Hey there, time traveller!
This article was published 25/3/2011 (2087 days ago), so information in it may no longer be current.
When the Shanghai restaurant building got a death notice from city council, I wanted to know more about how this town protects its heritage. I called people who know this stuff and repeatedly was pointed in the same direction.
Randy Rostecki was a history student in the early 1970s when he got involved with a small, vocal group of activists appalled at the way everything old was heading for the rubble heap as a booming Winnipeg saw Portage and Main reincarnated in towering steel and glass.
Rostecki helped write what became the City of Winnipeg inventory list, the litany of some (now) 600 buildings, their addresses, provenance and architectural features. The list, meant to be temporary, was city council's first heritage manual of sorts. It is a starting point to guide councillors who designate buildings for protection. If approved, the building is transferred to city hall's conservation list, which prohibits demolition.
That's the working theory.
If the Shanghai is facing a date with the wrecker's ball even though it was "protected," there's got to be a lot of unrecognized heritage out there.
On what passes for a mild day in Winnipeg's winter, Rostecki and I take a ride. We start out for Main Street and the oldest parts of town. We stop almost immediately, on Selkirk Avenue. Rostecki grew up on Redwood and he traces his childhood among the shops and services of the street once heady with immigrant expectations.
We park at Arlington and Selkirk, in front of the former Merchants Bank branch at 804 Selkirk. The Montreal-based bank arrived in Winnipeg in 1872 and was one of the first, Rostecki says, to move into neighbourhoods where most people scrimped.
"They were different because they catered a lot to working people. They saw margins in working people's accounts."
The arrival of a bank marks a neighbourhood's maturity, when a critical mass of people with common interests sets roots and become a community.
"Selkirk originally wasn't a business street," Rostecki notes, pointing to surviving houses among the store fronts. "As it became more ethnicized, it developed into the Main Street of the North End."
Nearby are other commercial two- and three-storey structures, modest but solid, built of brick, neat and proud in unpretentious symmetry.
And then there's the Budnik Block. Built between 1911 to 1929, each addition added a layer of restrained but evident pride and optimism to the corner of Selkirk and MacGregor. Onufrey Budnik (or Budnyk) clearly believed the bustling street had a future. Its upper windows are framed with handsome cream-coloured surrounds, prominent sills and its metal cornice is ornamented by dentils. It remained in the family until the mid-1980s.
The Budnik building is among five in its block built between 1911 and 1914 that are on the city's inventory list. Except for the Steiman Block (Merchants Hotel), at 541 Selkirk, they are remarkably similar.
There are others like them, but they have escaped official notice. Individual buildings must pass the test of significance to a community's environment, history and architecture to get designated. But this neighbourhood's heritage is told by its streetscape -- that is, the totality of the built environment that encompasses the story of an age.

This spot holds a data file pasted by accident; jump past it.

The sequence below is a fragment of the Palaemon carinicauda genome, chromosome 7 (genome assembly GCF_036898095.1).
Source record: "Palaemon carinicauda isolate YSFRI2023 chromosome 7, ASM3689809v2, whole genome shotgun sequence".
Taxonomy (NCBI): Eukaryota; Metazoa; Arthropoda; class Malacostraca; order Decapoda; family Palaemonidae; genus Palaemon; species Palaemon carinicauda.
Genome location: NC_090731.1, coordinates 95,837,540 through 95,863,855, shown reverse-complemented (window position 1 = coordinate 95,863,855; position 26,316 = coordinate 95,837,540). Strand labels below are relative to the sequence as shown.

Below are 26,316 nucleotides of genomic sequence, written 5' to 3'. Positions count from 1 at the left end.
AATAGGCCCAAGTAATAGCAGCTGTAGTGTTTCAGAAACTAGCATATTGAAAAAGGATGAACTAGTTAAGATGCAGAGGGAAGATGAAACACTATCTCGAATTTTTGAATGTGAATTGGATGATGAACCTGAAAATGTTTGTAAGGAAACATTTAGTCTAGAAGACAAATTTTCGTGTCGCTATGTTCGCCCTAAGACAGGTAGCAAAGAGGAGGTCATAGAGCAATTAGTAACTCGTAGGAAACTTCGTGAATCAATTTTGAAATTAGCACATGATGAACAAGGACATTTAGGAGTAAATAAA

When the houses go up, churches aren't far behind. A block or so away, at Manitoba and Mackenzie, is the Holy Trinity Orthodox Cathedral, one of the first Slavic orthodox churches to arrive here, built in 1904. With its onion dome and wood-frame structure -- and a free-standing bell tower in the churchyard -- it is clearly the work of a small community pooling its pennies. "They were poor congregations and they built what they could afford," Rostecki says.
Presbyterians, too, were building, at Burrows and Mackenzie in 1911 and they added a settlement house across the street to teach immigrants English and provide public services -- the organized process of assimilation.
Now this house of God is under the hammer to become Springs Church Inner City. The settlement house is called Chua Hai Hoi.
Winnipeggers extoll the legendary North End for its formative place in the city's cultural, economic and social history. These buildings are sentinels and faithful servants to the waves of people who struggled to find their place and then move on.
Rostecki and I move on to Point Douglas. At Annabella and Higgins we spy a humble wood-frame house that assessment rolls note James Bertram Mitchell built as his first home in 1882. In its day, Rostecki notes, this little house on the prairies was a talker.
After leaving the North West Mounted Police, J.B. was the architect of 48 Winnipeg schools from 1892 to 1928, including Earl Grey and Laura Secord. Working alongside superintendent Daniel McIntyre, who set high standards for modern, public education here, Mitchell believed schools trumped good streets in public spending. Many of his buildings remain at the core of our neighbourhood identities today.
This little structure at Annabella and Higgins is not designated heritage. In its environment, it looks unremarkable and an unsympathetic owner could easily tear it down. (Mitchell's home on East Gate is on the inventory list.)
Not all the buildings on the inventory will get protected; written in the 1970s to launch a process of official designation, it at one point held as many as 1,000 addresses.
The idea of an inventory itself is evolving because the concept of heritage, and how to value it, is expanding. Icons of cultural and historical significance go well beyond buildings.
A day trip into history shows you don't have to go far to stumble over heritage in this city. If we stretch our thinking about the wealth around us, take stock of what the past continues to contribute, less of it would need a city official's stamp of protection.
Manitoba's oldest public building neglected/ J1